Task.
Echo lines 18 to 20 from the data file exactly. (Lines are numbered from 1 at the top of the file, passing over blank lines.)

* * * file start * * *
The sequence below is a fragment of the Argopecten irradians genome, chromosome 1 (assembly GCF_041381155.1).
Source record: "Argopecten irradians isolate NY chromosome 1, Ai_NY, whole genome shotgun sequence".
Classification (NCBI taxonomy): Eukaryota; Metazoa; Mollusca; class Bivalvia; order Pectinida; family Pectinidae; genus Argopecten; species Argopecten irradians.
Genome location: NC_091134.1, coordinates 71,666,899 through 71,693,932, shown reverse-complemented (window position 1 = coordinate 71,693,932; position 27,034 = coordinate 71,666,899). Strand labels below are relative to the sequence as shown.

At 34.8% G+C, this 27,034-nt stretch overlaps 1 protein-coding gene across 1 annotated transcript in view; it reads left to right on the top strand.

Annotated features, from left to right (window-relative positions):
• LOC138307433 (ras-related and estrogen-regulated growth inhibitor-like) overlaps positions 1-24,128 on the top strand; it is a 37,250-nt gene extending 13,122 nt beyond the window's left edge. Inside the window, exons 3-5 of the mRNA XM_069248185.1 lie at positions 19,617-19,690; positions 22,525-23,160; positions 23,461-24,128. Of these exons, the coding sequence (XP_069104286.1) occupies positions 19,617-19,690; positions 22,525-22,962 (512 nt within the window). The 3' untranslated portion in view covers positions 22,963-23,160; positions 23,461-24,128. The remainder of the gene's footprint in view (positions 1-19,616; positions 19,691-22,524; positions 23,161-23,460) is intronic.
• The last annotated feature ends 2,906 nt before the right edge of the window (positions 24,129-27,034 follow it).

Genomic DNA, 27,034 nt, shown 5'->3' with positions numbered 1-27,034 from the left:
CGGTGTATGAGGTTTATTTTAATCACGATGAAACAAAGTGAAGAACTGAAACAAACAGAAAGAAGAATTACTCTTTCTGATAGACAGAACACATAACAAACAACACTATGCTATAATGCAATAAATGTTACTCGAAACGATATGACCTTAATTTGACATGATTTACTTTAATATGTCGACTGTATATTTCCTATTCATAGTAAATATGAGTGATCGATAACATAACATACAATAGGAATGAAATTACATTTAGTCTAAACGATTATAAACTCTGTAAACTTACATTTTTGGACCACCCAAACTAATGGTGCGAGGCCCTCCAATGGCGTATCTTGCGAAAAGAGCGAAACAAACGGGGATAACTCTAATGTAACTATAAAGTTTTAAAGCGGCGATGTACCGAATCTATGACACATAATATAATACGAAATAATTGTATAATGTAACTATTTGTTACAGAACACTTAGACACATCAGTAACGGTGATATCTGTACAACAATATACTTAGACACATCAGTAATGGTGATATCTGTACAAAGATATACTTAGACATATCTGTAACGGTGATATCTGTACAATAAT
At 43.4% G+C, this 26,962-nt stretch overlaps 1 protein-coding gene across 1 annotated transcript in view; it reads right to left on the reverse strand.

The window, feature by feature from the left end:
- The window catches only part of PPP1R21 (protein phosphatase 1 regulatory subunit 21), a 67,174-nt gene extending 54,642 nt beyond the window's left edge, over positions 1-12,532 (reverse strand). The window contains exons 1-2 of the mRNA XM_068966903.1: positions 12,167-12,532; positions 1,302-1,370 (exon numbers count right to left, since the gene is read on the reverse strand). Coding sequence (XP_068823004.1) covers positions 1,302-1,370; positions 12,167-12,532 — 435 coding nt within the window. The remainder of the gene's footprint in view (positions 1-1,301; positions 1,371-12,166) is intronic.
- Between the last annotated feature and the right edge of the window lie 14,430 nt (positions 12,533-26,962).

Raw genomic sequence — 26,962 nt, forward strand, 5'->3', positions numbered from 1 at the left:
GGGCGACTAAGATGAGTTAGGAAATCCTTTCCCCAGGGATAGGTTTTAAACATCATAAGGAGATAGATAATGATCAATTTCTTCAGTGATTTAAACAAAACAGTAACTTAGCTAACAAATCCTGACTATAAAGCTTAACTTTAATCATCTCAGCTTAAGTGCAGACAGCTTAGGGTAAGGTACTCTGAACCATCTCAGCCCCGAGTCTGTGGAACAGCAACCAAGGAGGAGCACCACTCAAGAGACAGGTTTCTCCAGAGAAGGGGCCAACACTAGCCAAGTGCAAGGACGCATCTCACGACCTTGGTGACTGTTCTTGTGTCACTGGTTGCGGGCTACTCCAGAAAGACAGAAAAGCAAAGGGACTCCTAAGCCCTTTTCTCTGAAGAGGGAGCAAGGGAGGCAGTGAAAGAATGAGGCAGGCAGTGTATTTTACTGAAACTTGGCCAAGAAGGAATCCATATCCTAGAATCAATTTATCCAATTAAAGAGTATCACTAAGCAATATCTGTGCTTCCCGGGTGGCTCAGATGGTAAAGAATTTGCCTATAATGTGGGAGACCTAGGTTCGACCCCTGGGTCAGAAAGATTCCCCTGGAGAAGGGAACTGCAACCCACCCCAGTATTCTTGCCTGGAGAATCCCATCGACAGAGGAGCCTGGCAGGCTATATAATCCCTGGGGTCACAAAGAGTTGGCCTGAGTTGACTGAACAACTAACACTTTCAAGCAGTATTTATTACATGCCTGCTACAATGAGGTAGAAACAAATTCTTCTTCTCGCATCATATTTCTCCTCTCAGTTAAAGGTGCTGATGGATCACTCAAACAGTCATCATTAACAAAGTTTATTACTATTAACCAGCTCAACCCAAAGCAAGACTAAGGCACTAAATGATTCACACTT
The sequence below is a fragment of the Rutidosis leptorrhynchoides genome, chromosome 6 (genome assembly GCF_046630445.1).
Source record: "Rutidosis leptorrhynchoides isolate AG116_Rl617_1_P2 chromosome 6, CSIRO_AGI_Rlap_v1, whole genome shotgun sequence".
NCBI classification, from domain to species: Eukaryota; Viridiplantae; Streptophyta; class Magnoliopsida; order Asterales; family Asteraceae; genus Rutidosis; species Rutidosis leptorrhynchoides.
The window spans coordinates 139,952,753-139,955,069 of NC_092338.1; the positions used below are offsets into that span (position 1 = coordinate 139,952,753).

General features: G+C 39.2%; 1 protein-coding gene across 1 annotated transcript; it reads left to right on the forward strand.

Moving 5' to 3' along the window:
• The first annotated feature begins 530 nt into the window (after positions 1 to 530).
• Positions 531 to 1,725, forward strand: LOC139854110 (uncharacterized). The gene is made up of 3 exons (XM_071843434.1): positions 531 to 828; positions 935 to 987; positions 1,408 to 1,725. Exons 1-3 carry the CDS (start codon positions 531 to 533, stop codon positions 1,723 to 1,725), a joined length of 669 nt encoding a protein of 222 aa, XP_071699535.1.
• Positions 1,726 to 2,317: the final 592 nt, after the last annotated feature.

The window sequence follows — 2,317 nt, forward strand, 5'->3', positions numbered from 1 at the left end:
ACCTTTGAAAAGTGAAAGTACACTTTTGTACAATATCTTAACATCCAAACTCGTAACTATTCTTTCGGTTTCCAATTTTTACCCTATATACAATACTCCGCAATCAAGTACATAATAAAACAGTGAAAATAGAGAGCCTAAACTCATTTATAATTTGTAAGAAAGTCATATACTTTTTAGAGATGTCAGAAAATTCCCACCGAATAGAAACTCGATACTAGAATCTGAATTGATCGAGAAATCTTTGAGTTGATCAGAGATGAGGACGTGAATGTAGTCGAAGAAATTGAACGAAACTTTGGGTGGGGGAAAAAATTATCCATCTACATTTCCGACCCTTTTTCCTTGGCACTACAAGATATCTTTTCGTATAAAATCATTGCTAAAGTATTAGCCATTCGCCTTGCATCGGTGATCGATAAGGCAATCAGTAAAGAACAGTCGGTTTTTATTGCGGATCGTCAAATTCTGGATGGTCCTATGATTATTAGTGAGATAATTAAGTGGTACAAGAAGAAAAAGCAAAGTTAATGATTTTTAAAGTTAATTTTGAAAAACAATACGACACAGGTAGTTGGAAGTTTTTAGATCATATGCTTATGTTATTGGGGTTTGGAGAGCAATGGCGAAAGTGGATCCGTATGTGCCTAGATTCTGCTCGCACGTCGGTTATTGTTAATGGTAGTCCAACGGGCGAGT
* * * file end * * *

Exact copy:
Source record: "Rutidosis leptorrhynchoides isolate AG116_Rl617_1_P2 chromosome 6, CSIRO_AGI_Rlap_v1, whole genome shotgun sequence".
NCBI classification, from domain to species: Eukaryota; Viridiplantae; Streptophyta; class Magnoliopsida; order Asterales; family Asteraceae; genus Rutidosis; species Rutidosis leptorrhynchoides.
The window spans coordinates 139,952,753-139,955,069 of NC_092338.1; the positions used below are offsets into that span (position 1 = coordinate 139,952,753).